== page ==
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    Subscribe to see EXIF info for this image (if available)

    Subscribe to see EXIF info for this image (if available)

    But since you've got the 70-200, I woud think a 1.4 TC on that lens would work great as a zoo lens. I don't own that, so I can't judge the length/weight of the 70-200 - but the 80-400 is about the perfect size on a D200. And focus is acceptable for zoo shots.

    I have toyed with selling mine several times, but just can't.
  12. I dunno, the one I tried out this week at the store had the mount, and B&H's website still shows the version wih the mount.
  13. I like the 80-400 VR with the newer bodies like the D3/D300. Stick to f/8 and up and don't shoot at 400mm, stick slightly below like at 350mm. In daylight, the lens works really well.
  14. wingspar


    Mar 16, 2008
    Most threads I’ve seen on the 80-400 end up with 50/50 either loving or hating the lens. It’s slow to focus, and sharp shots are a hit and miss for me. More of a miss. This lens has always been one of my least used lenses. It spends most of its time sitting on a shelf. If I was you, I’d add a 1.4 and or a 1.7 TC to your 70-200 for a lot less money than an 80-400, and probably about the same weight.

    The 80-400 is a good lens when you learn to work with it’s shortcomings. One good thing about them is that they retain their value. I’ve had mine for about 5 years, and I could probably still get most of my money back if I were to sell it.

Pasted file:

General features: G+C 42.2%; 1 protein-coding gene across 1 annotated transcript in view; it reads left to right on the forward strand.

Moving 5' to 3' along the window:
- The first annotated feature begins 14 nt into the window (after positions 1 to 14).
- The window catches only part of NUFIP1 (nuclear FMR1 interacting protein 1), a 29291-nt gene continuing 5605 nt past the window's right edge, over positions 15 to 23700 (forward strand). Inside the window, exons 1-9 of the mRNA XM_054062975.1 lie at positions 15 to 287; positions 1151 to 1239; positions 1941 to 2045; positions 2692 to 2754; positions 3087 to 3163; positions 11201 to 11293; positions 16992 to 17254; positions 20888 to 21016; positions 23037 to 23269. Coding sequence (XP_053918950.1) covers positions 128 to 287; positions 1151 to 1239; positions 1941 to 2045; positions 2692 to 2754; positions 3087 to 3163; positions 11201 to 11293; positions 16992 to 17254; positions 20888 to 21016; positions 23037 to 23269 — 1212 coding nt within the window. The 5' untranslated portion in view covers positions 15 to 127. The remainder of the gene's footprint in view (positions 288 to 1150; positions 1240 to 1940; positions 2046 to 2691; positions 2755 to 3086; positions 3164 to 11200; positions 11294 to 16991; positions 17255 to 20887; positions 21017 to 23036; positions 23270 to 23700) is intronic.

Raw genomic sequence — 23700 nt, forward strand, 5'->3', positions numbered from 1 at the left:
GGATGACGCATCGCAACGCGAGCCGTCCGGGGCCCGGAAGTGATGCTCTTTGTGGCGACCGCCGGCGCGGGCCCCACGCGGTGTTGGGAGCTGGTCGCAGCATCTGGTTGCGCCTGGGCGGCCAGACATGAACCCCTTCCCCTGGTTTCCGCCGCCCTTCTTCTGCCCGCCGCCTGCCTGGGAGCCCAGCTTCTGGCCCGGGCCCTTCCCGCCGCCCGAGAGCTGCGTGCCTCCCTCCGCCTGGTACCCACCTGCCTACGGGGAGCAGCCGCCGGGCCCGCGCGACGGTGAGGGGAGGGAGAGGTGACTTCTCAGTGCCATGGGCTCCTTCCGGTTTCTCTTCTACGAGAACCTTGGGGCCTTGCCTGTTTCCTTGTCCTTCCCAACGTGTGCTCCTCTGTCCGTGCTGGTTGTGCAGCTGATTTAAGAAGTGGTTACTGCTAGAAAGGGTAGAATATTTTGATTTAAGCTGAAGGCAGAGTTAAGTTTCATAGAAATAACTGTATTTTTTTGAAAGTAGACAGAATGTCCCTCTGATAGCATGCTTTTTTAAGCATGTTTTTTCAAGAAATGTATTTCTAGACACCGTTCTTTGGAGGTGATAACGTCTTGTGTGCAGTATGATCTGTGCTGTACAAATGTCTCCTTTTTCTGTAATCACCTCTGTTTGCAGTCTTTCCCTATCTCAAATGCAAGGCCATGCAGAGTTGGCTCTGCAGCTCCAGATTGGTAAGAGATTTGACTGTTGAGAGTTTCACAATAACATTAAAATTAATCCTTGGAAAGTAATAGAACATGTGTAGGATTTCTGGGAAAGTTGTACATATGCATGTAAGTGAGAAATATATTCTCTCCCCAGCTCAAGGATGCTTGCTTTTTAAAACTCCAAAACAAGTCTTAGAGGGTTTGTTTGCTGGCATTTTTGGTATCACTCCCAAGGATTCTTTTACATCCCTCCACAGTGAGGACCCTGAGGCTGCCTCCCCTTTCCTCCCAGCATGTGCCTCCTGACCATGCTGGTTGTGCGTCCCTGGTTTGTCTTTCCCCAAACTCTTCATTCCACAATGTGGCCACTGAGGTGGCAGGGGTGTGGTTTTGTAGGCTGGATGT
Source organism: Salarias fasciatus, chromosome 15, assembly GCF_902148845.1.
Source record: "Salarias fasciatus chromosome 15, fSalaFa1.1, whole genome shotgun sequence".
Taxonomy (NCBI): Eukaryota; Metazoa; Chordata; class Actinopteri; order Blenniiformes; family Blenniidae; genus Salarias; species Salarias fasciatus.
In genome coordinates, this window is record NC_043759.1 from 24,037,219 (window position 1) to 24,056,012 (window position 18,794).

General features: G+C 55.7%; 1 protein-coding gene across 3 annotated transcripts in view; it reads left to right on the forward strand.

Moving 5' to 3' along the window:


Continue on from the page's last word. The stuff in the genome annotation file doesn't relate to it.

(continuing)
15. I have the 70-200 VR and 300 f/4 AF-S, as well as all 3 Nikon TC-E converters. But I still ended up getting the 80-400 VR, and I actually like that lens a lot!

    The 80-400 VR is lighter than the 70-200 VR + TC for hiking around, and if you primarily need the 300-400mm range it has better IQ, too! Against the 70-200 VR + TC-17E, the 80-400 is about equal for IQ up to 340mm but beats it for 400mm vs a cropped image from the 70-200 + TC combo.

    A 70-200 VR with a TC-20E is also not as sharp as the 80-400 VR.

    On a D300 or your D3, the AF will be pretty snappy - not as fast as the naked 70-200, but decent enough if you use the focus limiter!
    On a consumer body like the D70 or D80, the 80-400 will be a lot slower to focus, however.

    The way I categorize my lenses:

    - 300 f/4 AF-S with TC is my long lens for tripod shooting
    - 70-200 VR with or without TC for portraits/action/birds in flight
    - 80-400 VR for casual, handheld wildlife pictures while hiking

    Works for me :smile:


  16. Graet lens optically but very slow, esp on non-professional bodies, i got my picture on F80 (film body), took me a whole roll of film for one half decent shot. You would need something like F4/F5/F6 or D2/D3 to get decent action performance. Part exchanged for D300, but if Nikon ever comes with AF-S version count me in.



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  17. Mladen,

    that pictures was shot in low light on a consumer body with a slow AF motor. Precisely the conditions under which the 80-400 does not shine!

    Give the lens some light and put it on a pro series body, and it can do remarkably well. And it is the smallest and lightest 400mm option out there - great for carrying it around.


  18. Hi Mike,

    You are right about consumer body and poor light, it would be much better on D300 no doubt, but part exchanged it for said D300, will never know but no regrets. Will go for AF-S if it ever sees lights of a day.



    By the way 80-400 was my first Nikon lens took many pictures on film both slide and negative
  19. What's film?

    The 70-300VR is AF-S, has the latest version of image stabilization (vr2), and has more reach on a d300 than the 80-400 does on an f80. To top it off, it's about half the weight and a third the price of the 80-400.

    And it's pretty good for birding...

    Subscribe to see EXIF info for this image (if available)


    View attachment 219370

    and even weeds.

    View attachment 219371

    Note: all three samples were taken at 300mm.